Tuesday, April 3, 2012

a day at the opera

Each Thursday morning, my professor for my History of Paris: An Architectural Perspective course, takes us to a different site in Paris for lecture. Moving chronologically throughout the semester, she uses the buildings and evolving architectural styles throughout Paris to teach us the fascinating, and often complicated, history of this city. One of the reasons I love this class is that I get to cross sites in Paris off my list without any extra effort or time: a free, guided tour built right into class time, what could be better?

This past Thursday this class helped me discover my favorite building in Paris: the Opéra Garnier. Also known as the Palais Garnier (Garnier Palace), it is named for its architect, Charles Garnier, who built the structure in two parts from 1861 to 1875. It is famous for many reasons, one of them being that the famous Phantom of the Opera is set in the building. The architecture at the time of its construction, was unlike anything that had been in Paris before: colored marble on the outside contrasted with the white-only facades of other structures in the city and elaborate designs throughout stood out against the simplicity of the apartment houses surrounding it.

The inside auditorium is much smaller than most European opera houses, however the stage remains the largest in Europe. This theater was built originally for the emperor of the Second Empire, Napolean III, who died before its completion. At the time, the opera house's primary purpose was for the upper classes to show themselves, rather than for theater performances. Of course, performances still occurred frequently, and the large road leading up to the building, as well as two major stores, Printemps and Galeries Lafeyettes, aided the rich in preparing to show themselves at this exclusive building. One could not simply enter the opera house: a person must have a good deal of money and social standing just to get in the building. A side rehearsal stage, which could be closed off, was used for men to choose mistresses from a group of performers, and until the queen of Spain showed up and entered on her own, women were not allowed inside without a male escort.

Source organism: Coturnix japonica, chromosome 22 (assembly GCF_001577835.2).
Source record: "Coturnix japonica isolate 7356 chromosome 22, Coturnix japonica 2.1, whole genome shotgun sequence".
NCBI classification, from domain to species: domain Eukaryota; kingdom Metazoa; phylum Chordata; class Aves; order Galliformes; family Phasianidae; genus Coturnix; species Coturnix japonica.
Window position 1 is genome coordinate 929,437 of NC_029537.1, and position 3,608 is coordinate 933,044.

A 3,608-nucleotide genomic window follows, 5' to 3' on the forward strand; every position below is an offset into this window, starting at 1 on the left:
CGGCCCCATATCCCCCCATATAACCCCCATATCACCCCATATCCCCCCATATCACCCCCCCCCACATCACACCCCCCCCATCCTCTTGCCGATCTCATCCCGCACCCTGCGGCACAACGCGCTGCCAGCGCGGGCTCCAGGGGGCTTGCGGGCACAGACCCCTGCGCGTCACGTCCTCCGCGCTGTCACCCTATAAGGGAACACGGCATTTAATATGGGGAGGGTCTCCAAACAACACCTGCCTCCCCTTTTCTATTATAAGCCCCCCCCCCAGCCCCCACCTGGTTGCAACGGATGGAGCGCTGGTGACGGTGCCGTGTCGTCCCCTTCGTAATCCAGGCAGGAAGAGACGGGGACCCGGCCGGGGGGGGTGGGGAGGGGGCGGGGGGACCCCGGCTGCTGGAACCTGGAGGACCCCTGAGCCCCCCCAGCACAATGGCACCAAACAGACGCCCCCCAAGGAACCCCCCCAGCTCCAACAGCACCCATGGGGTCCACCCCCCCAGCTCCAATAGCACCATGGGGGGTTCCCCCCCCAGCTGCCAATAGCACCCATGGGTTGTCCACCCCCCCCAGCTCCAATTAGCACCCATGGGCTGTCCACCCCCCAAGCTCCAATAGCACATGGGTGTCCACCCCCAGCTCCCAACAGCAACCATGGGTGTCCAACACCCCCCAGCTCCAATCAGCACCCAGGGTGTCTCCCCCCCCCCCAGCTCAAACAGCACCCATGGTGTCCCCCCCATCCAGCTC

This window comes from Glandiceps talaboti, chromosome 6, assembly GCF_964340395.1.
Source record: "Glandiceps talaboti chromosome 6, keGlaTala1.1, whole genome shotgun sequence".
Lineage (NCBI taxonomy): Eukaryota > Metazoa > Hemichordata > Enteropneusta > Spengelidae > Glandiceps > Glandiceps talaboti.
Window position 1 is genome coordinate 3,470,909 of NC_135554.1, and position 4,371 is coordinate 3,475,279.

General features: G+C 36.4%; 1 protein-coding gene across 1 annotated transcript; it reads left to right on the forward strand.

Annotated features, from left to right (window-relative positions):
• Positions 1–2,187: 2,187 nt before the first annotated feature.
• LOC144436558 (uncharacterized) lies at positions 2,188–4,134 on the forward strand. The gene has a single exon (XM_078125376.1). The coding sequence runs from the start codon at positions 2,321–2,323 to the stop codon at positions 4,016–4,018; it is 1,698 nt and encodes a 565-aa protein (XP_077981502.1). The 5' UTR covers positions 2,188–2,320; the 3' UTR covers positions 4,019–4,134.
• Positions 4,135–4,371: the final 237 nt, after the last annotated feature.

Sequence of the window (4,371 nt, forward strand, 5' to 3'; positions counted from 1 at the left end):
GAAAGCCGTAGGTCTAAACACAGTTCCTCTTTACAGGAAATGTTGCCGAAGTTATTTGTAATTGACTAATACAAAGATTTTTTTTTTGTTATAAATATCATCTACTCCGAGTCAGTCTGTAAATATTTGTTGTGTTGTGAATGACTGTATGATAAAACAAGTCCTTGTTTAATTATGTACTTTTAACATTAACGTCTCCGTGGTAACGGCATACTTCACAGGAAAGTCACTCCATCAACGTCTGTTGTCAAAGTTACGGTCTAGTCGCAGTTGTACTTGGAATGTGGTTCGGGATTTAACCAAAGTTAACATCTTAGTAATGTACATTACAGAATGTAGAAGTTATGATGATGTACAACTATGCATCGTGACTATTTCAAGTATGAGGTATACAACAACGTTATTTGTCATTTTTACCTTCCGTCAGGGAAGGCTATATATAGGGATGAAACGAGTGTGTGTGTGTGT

Today, the building remains one of the most elaborate and, in my opinion, beautiful buildings in Paris. I am lucky that my class took me there, as a guided tour costs a few euros. Currently, my Flickr is under a little rearranging (I'm only allowed 200 photos without upgrading to a Pro account, so I need to delete some which takes some time), but for those of you who are Facebook friends with me, you can see the rest of my photos in my Paris album.

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